Bordering Saudi Arabia and Oman, the United Arab Emirates is a regional hub of finance, investment and technology, with Dubai and Abu Dhabi being the largest and wealthiest cities. Globally ranked as 13th GDP per capita, the country is an attractive location for expats to work based on the salaries, 0% income tax and the overall quality of life in the UAE.
Oracle day-rates and salaries
As with any highly developed nation, there are many opportunities for highly skilled Oracle consultants. You will likely be working in the oil and gas industry, manufacturing, retail, banking or the airline industries.
The positions we are regularly asked to fill are typically fixed term contracts or permanent roles. The contract roles can vary in length from a few months to a year or more depending on project requirements. In our experience, Oracle Consultants are happy to extend their work in the UAE.
Take-home salaries for permanent European workers tend to be higher than in the UK, mainly due to the exemption of income tax. Salaries and day-rates can vary depending on your nationality. Most contracts in the UAE include the expenses, but this can vary from client to client.
There are lots of similarities between working in the UAE and in western countries, but there are also some local customs that are worth considering:
- Businesses are based on personal relationships, it is important to be patient and not try to rush agreements.
- When attending a meeting, the attire is suits for both men and women, although some business men wear traditional robes instead.
- Some conservative women may not be comfortable shaking hands with men, therefore it is best to allow them to offer their hand first.
- Arabic speakers and residents have an advantage when trying to fill a job role, as companies prefer individuals who understand the working culture.
- Business cards with details in both Arabic and English are recommended, as it will open more doors.
There is no income tax for Oracle consultants in the UAE. However, it is recommended to research whether you are required to pay taxes in your country of origin as some countries require to report taxes on your worldwide income.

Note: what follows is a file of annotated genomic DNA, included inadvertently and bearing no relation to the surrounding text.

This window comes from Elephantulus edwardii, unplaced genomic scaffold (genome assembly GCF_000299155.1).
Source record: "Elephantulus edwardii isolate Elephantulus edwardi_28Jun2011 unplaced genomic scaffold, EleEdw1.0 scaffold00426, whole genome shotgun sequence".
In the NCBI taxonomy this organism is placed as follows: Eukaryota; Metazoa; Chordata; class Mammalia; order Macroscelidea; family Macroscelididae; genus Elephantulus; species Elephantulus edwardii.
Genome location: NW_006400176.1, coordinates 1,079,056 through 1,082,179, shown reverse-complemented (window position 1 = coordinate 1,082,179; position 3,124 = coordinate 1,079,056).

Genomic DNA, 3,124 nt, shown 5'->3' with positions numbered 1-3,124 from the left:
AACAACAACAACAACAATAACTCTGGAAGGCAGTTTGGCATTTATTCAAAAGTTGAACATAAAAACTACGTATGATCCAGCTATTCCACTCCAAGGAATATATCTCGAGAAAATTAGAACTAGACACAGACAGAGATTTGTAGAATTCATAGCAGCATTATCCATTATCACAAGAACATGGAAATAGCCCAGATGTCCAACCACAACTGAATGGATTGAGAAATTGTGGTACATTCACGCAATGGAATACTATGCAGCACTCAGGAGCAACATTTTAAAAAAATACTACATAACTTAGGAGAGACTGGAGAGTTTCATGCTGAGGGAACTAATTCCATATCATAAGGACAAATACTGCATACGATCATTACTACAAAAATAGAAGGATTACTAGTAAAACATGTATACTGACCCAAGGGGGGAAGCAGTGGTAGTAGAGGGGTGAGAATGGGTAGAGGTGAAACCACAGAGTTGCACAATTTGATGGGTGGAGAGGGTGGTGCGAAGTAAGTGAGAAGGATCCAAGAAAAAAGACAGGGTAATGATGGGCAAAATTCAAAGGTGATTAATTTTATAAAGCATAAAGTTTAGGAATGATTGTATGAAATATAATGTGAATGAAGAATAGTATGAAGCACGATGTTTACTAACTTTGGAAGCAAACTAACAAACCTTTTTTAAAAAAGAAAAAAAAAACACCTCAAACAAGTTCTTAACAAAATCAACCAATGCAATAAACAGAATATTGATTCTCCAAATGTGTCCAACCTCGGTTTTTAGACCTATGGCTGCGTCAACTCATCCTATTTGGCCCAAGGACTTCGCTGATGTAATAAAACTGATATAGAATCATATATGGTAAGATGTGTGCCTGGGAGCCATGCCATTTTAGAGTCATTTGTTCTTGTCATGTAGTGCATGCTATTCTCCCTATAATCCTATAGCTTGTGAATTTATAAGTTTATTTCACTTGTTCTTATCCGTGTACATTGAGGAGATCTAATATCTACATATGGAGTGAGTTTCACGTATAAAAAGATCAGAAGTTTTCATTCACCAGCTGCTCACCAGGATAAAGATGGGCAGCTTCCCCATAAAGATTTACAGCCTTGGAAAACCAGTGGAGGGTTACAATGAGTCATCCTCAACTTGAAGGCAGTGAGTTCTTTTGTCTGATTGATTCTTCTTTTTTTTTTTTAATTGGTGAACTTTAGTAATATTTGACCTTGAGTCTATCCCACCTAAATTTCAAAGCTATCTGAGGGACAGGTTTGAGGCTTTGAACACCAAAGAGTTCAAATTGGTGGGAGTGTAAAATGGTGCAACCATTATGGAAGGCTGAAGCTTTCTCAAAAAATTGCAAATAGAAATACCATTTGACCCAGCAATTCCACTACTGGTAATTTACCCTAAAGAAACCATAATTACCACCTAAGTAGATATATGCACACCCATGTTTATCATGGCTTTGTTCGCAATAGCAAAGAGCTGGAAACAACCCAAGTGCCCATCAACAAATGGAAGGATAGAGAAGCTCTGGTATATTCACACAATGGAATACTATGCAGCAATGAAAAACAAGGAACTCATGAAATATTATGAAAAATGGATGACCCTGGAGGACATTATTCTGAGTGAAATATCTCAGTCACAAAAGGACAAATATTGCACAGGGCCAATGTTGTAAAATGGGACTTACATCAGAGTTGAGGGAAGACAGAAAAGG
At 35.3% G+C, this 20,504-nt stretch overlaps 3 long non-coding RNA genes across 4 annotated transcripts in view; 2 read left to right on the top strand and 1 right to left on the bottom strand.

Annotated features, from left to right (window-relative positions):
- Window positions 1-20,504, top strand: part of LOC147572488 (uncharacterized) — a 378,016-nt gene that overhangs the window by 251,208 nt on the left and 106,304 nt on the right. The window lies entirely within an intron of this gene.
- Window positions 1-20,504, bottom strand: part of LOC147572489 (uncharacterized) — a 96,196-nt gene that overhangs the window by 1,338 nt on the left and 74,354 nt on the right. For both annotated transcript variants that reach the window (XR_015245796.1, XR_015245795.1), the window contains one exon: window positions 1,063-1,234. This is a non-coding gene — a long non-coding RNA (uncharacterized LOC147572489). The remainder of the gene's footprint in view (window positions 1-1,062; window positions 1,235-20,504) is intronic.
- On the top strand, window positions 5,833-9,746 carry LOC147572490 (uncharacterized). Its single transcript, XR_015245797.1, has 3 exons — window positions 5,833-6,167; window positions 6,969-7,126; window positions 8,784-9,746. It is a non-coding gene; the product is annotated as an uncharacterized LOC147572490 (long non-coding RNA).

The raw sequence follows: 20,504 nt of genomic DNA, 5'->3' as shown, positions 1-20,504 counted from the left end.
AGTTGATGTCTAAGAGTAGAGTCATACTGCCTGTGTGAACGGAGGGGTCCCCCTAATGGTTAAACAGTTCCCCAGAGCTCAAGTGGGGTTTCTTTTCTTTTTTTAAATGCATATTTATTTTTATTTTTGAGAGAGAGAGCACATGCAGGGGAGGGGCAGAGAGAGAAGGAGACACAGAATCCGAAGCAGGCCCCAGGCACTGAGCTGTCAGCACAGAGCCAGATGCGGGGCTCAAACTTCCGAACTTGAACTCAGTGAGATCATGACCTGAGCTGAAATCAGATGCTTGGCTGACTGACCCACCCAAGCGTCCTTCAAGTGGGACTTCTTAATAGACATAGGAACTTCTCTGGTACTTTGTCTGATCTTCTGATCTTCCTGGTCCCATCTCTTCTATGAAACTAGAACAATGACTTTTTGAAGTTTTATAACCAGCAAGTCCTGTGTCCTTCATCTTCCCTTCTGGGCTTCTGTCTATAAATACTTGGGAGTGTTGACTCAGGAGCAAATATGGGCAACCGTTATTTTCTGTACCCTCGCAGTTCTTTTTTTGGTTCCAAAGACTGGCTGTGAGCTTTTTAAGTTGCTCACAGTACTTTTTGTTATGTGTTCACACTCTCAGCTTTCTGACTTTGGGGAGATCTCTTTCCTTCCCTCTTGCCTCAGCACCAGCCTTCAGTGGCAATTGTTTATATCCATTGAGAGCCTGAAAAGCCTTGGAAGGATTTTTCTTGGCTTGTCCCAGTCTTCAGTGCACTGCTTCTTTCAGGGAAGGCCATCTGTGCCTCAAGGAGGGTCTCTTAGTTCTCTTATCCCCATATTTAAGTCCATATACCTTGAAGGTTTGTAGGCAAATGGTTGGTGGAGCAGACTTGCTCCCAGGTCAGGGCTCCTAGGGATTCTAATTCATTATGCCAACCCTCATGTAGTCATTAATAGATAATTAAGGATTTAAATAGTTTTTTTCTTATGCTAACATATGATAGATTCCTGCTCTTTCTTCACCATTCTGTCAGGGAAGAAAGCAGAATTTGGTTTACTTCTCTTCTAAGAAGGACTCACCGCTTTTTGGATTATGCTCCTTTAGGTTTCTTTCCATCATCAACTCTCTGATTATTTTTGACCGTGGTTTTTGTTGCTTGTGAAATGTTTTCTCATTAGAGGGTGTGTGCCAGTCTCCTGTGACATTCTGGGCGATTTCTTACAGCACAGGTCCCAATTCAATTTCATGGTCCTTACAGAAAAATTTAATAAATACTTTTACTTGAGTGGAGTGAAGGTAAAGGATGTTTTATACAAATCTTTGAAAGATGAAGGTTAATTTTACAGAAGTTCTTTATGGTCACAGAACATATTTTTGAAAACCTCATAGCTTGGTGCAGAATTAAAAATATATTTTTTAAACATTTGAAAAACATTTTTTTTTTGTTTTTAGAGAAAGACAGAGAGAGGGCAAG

The working days are Sunday to Thursday, being Friday the main day of rest. Working hours are usually between 8am and 6pm depending on the company. During Ramadan – a 30 day religious holiday – the working pattern reduces to 6 hours a day.
Visas and work permits
Visas are usually arranged by the employers or the recruitment agency via visa partners. Visas are relevant to a particular job, therefore if you are changing jobs, you will be required to apply for a new visa.
Languages and population
Emiratis represent only 10% of the population of the country, the rest are foreigners mainly from various Asian countries and Europe.
Both Abu Dhabi and Dubai are very cosmopolitan cities, where English is widely spoken. Persian, Hindi and Urdu are also very popular languages due to the high diversity in population.
We recommend however to learn a few words in Arabic, the local language.
The local currency is the United Arab Emirate Dhiram, commonly abbreviated as AED, Dhs or DH.
Cost of living and accommodation
Abu Dhabi is the most expensive city in the UAE, followed by Dubai. The cost of living is roughly 20% lower than in London. You will find rent comparably cheaper than in a city such as London.
Find further information about the cost of living here.
With great underground and tram infrastructures and a large number of taxi services, travelling in the big cities is easy. Roads are also in very good conditions and it is common to hire drivers at a low rate. Driving is permitted for foreigners, with a local driving licence.
The Emirati culture is considered Arabic culture, with traditions that go back many generations, when locals would encounter travellers in the desert welcoming them with generosity. Current hospitality traditions range from serving Arabic coffee or introducing local food, lifestyle or family members, to high standards of modern service such as providing you with a driver or a private tour guide.
Whilst Dubai is known for being a fun and fast paced city, Abu Dhabi has a slower pace and has a more family-friendly environment. Both Dubai and Abu Dhabi are modern cities with a wide range of leisure activities, mostly indoors and in air-conditioned buildings due to the high temperatures. The Emirati lifestyle involves lots of shopping and socialising, with a big range of shopping malls, restaurants and even indoor snowboarding, but they also take pride of their fantastic beaches and national parks. Find out more about outdoor activities in Dubai and Abu Dhabi.
The law in the UAE is strict, therefore we recommend reading up before travelling.
Food and drink
Due to the harsh desert conditions, traditional food has included meat, grains and dairy for centuries and is still part of their traditional dishes. As the Emirates are near the ocean, seafood and fish are also popular and it is common to see fish markets in the town centre. In the more modern areas, you can easily find food from many different nationalities from across the world.
Alcohol can only be consumed in restaurants, golf clubs, nightclubs and bars – usually linked to hotels. To buy alcohol in local shops you must have a license.